I’ve been posting here long enough to know folks on this message board do not hesitate to jump into discussions! While sometimes it feels a bit crazy, I appreciate that this can be a way to move a discussion forward.
My intent is NOT to insult anyone or speak disparagingly of them. While I try my best to be even handed, obviously I’ve not fully succeeded in communicating what I’d hope to in this thread. Let me try again.
Certification under both ASNT and ISO standards is based on training, documented, qualifying experience and testing. Under ASNT, the employer certifies. Under ISO, “central certification” is provided by a “certifying body” in each country—in the US none is not available for thermography at this time.
Training can be provided by any qualified training organization; under ASNT the employer determines who that is and under ISO the training organization must be authorized by the government body.
MANY of our customers have taken training from other companies, such as FLIR/ITC and Infraspection, and this can absolutely be counted toward their certification, under either ASNT or, in many cases, under ISO. So none of what I’ve been saying is about Snell training being better than others or that their training is not as good as ours.
The point I’ve tried to make is about certification. I maintain that viable certification is based on standards like ASNT and ISO. The fact that others grant and promote their own version of certification has, IMHO, confused matters. Worse, it left us in a position where a thermography may promote themselves as being certified—even displaying a colorful graphic or showing a wallet card—when what they have is not grounded in a standard. Could they still be a good thermographer? Certainly. But it makes it difficult or impossible to understand what “certification” actually means for the customer.
I don’t know if this responds to all of the questions that have been raised. If there are more I’ve left unanswered and you can re-post them, I’m happy to try to respond from my point of view.
ASNT NDT Thermal/Infrared Level III #48166
I did my Level 1 training with The Snell Group and was impressed with the level of expertise that the trainers had. One of the trainers worked for NASA doing thermal imaging on the space shuttle, another had done thermography since, I think, the early or mid 1980’s. (John, Feel free to correct if I’m wrong) The class participants brought there own cameras witch included Flier, Fluke, Raz-Ir, Palmer Wahl, and a few others I can’t remember at this moment. I thought using all of the different camera brands was great. The instructors did demonstrations with Fluke, Flir, and other cameras. I operated a $4,500 camera, a $50,000 camera, and a few in-between. The training and testing was both hands on applications and pen and paper. I can honestly say that I learned a hell of a lot and plan on getting more training in the future. I think the one thing that everyone here that has gone through Level 1 training, or higher, will agree on is that it is a must before performing inspections for a fee. I don’t care if it is through Snell, Flir, or infraspection, just do it! Any of these will stand up in court or for marketing purposes better than, I read a lot of message boards and played around with it a lot before charging people.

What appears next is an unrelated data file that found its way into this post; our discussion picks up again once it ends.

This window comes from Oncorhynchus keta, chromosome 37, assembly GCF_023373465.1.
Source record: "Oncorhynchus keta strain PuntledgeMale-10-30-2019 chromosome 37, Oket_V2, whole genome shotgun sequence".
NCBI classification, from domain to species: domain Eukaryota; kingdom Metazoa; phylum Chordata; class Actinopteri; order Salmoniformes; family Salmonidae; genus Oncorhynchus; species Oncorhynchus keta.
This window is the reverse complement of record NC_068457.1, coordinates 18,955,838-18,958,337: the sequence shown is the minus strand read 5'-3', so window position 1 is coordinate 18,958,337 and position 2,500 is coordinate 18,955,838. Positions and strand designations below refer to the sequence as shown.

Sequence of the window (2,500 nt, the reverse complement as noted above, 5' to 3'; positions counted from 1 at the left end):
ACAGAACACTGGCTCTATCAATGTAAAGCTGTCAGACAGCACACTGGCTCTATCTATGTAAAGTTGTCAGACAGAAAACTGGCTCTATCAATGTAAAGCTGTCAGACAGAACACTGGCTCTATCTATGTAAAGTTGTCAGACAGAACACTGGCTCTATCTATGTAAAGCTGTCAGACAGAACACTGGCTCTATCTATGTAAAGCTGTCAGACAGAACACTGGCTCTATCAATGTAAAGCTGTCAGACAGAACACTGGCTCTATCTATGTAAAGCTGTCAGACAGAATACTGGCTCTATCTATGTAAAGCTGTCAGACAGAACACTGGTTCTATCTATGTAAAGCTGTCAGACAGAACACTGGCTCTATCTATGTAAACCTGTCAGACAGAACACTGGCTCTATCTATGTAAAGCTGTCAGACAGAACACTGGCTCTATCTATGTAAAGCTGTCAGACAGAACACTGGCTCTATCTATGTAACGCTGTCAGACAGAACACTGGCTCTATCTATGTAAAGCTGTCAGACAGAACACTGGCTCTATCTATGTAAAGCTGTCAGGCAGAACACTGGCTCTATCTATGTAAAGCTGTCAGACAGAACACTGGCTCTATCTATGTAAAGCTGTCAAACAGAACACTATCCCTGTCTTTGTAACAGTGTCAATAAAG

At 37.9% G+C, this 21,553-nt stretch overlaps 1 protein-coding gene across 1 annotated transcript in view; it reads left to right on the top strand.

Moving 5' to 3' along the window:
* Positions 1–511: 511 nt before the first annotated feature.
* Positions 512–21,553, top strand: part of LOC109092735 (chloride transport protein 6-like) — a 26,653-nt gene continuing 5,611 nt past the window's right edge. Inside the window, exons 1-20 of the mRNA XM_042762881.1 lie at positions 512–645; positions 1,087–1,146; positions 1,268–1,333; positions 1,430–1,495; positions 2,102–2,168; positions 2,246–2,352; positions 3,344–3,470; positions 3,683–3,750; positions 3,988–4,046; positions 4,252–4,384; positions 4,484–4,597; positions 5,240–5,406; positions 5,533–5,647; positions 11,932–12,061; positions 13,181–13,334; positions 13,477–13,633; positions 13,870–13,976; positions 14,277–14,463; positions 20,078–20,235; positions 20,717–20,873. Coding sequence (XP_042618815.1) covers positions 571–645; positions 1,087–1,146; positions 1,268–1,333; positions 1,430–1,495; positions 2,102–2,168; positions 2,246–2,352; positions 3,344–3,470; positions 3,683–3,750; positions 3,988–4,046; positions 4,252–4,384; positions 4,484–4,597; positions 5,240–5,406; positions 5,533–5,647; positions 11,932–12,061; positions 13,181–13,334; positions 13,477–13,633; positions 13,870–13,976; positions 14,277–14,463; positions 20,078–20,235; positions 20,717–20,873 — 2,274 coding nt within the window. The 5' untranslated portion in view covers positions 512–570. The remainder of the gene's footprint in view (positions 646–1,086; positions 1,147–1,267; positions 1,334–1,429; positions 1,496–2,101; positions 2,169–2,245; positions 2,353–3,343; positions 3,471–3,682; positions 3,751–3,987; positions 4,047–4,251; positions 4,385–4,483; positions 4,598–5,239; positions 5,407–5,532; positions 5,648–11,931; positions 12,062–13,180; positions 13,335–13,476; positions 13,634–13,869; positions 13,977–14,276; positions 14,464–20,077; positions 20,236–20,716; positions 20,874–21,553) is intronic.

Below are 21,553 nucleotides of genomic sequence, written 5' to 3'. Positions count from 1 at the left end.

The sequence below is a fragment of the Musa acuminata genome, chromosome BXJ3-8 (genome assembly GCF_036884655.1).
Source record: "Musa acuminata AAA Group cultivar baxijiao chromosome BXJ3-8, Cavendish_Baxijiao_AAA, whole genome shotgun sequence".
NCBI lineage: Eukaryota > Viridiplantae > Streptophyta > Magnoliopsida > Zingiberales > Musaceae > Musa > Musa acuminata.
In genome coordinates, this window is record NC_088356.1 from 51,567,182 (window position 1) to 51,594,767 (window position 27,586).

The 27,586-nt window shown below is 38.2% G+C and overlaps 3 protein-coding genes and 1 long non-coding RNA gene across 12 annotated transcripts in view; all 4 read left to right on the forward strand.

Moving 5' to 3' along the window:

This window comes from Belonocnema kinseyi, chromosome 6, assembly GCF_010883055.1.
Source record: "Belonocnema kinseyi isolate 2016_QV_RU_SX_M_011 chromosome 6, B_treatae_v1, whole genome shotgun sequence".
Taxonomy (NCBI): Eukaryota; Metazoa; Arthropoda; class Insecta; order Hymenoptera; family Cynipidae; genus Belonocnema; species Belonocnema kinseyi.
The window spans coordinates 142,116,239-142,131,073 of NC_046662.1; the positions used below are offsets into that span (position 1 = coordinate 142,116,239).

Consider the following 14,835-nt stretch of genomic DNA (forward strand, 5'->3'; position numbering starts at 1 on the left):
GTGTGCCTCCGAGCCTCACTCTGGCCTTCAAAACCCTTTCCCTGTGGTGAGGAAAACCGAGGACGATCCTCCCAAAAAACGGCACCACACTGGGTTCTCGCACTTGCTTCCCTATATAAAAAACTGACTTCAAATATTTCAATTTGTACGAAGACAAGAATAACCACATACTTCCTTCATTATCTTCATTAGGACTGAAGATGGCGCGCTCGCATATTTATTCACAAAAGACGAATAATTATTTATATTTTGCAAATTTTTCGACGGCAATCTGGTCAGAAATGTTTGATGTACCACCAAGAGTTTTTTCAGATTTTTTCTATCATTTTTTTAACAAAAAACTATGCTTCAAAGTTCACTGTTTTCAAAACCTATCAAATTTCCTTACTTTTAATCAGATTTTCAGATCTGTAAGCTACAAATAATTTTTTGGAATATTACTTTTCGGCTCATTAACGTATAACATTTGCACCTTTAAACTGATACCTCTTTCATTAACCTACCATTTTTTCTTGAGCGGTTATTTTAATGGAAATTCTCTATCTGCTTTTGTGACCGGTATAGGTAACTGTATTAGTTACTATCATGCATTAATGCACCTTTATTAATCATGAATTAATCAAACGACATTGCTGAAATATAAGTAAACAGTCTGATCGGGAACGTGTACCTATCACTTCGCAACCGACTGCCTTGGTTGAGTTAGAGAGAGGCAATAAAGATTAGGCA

BTW. All of the different brands of cameras I used and observed did similar things. I can say after seeing all these different cameras that this blind loyalty to Flir by some sounds ridiculous. They make great cameras but they are by no means the be all and end all of thermal imaging. Its like saying that Honda is better than Toyota, which is better than Chevy, but not as good as Ford, which is similar to Nissan.
When you sit behind a Flir on an Apache “Long Bow” gunship I’ll pay more attention to you.
We might be able to make a better comparison if all the camera stats were “standardized” as J Snell proposes. When you have sensitivity stats at different temps you can’t compare anything.
Is a 120 x 120 the same as 180 x 120? No, it’s a rectangle instead of a square. But having more pixels overall does not always improve resolution.
It’s not blind loyalty.
ITC is separate from Flir, and for obvious reasons.
During my attendance at Flir/ITC I have not heard a single instructor there talk up or down about any camera manufacturers. We had practically every conceivable camera in the classroom. Positive and negative points for brought out for each one’s application not because of the branding, but often just its physical size and shape.
I don’t see impartiality in some of the other vendors out there however.
If I understand correctly I think the problem here, and what Dan is asking, is that there is not government or authoritative organization that “certifies” thermagraphy. ASNT and such define certain standards, parameters and practices. I am making no comment as to who is better or right or wrong, just trying to understand this process like Dan.
They then leave it to the individual companies or organizations or universities or whatever to research the standards, decide what is applicable to them and set up a standard by which they will then “certify” there employees - in house. I am not exactly sure of the comparison but maybe similar to Microsoft certification or something like that.
I would venture to guess that this is due to the nature of thermography and how it was traditionally used in the past. Probably similiar to how different fields might “certify” people as qualified in certain ASNT or other Asomething scientific standards.